Whoever denies that this word method or methods, as used by vocalists, does not mean, in its truest sense, an habitual way, instead of a book of vocal exercises, has yet to learn the very first technical terms peculiar to vocal nomenclature; the Italian way or school, the German way or the English way; for we cannot deny that the Enlish school of method did have a very peculiar way of delivery in songs of the Handel type, and that we have had exponents of the habitual way or method (used even by Sims Reeves) very frequently in our concert-rooms, oratorios and operas. The "waw-waw" utterance describes it near enough for all intents and purpose, and has been used by very excellent artists—considered apart from this singular method of delivery. Edward Shepard was one of the most noted that I now recall. Ernest Perring could call to mind a great many more. I dare say. Santley is an Englishman who, where here, delivered his voice according to the old Italian method in singing; that is to say, his breathing, instead of following the modern Garcia-Italian method which draws in the abdomen, was just the opposite, bearing gently toward to belt as a baby or an Indian breaths. Garcia probably learned from his pupils that they preferred the other way, and he succumbed to the money interest. Panseron taught the same; women, who were corseted tightly, could not breath any other way; and, as one of our famous teachers, who could afford to keep his carriage and ride to his lessons, told me; "Madame, you are right, but chat vill ze ladee day, if I say, "Mees, you are too tight, I vill make undone your corset, as you, madame, can do?" She vill say, "Sare! leave dis house, vaten; get out quick, you insult!" So, I say nothing, and takes papa's monee." Which goes to prove that lady pupils should be taught by a lady teacher and not by a man; at any rate, while voice-forming and correct phrasing is being imparted to the pupil, as handling is absolutely necessary where what should be involuntary action, to be felt off as soon as involuntary habit of breathing is formed for the pupil by the teacher's aid. Women who select the stage for their career, need not be squeamish about this, as it is nothing to what will follow when they learn stage-action—honi soit qui mal y pense in this profession; but it is not best to try experimentally with young society-girls, or thoughtless girls, who do not know that to the men they come in contact with, the slightest glance of the eye, toss of the head, move or touch of the hand,—all mean something that ignorant, if not innocent, persons never heard of, but, at the same time, lead men on, especially in foreign cities where girls often go to study music. But we cannot treat of this matter without very careful touch. Blanche Roosevelt has done something to open the eyes of the blind, in her book; and I will only say here, keep your children at home, you parents who contemplate sending them abroad. In every part of this country there are excellent teachers. I have a knowledge of what I say, having sung in 18 or 20 states, in various cities, and I know that America is full of talent, and that no one need go away to study. The foreign schools were open to me as auditor, in 1861, and that was my decision then as now, after passing through them.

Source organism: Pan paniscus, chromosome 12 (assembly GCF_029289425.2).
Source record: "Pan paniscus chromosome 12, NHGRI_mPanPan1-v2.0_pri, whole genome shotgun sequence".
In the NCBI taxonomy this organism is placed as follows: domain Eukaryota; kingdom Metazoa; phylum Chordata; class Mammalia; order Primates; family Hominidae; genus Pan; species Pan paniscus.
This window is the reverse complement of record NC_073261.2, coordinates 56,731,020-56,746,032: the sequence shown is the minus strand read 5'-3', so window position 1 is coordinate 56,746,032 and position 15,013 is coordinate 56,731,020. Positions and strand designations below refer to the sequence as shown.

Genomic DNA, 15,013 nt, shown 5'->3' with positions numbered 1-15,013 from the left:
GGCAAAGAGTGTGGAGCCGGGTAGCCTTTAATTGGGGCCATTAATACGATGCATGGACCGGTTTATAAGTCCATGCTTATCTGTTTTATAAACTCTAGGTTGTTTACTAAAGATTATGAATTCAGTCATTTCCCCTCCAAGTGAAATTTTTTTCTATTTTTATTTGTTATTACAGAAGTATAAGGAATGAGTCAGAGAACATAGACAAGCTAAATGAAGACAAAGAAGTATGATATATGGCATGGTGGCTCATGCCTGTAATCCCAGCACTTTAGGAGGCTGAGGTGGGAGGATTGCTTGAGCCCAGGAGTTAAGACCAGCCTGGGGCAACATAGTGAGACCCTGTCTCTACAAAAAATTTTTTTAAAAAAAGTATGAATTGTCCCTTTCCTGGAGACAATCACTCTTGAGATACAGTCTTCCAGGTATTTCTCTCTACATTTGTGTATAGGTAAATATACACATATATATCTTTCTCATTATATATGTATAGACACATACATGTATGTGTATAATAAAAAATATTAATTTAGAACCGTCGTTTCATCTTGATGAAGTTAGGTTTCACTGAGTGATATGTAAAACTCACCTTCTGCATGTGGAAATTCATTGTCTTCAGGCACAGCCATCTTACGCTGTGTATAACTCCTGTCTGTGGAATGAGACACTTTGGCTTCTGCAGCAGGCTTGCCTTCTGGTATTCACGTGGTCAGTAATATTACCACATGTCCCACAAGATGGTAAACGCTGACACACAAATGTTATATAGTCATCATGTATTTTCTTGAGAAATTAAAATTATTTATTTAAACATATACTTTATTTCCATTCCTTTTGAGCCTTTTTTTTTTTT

The musical atmosphere is the point most necessary to be obtained here. Every effort should be made to gain this in every town through this country—more social music, less money and piano-house intermeddling; more interest in its growth, shown by suitable concert-rooms for resident talent. Break down with fire and sword all opposition to music per se; create not a revival, for it has not greatly existed, but an absolute craze for song; keep the freedom of artist from trade-pressure. Then we shall not need to go to Italy and herd like animals and live like Bohemians in disorder, in order, as they say, to sing with solid and expression, for the find dramatic feeling lies within ourselves, and so do health and strength, not in Italian air. Of course, all pure lines of blood hold their own characteristics obstinately. Germans pure, who do not know other nations by their language or contact, will never shine as singers in the Italian method of the Porpora school. Neither can they thoroughly understand Delsarte who was vocally taught by a disciple of Porpora, and through this teaching and unfortunate loss of voice following youthful carelessness, at length decided to become a teacher of the voice and a dramatic educator; but he was not at any time a writer to any extent on the theories he taught his pupils. He gave them practically as the ideas came to him, while teaching and feeling the need of these methods for various pupils. These theories now come to us by this medium. The pupils tell us what Delsarte told them, and one and all of them desire to make his philosophy clear to the minds of those who desire to know it. Just so Porpora who, though well known as a composer of instrumental and vocal compositions, evolved out out his own consciousness wherein the singers ware at fault, and condensed all vocal exercises to what was purely needed for showing the capacity of the vocal instrument and its power over the emotional, inner life.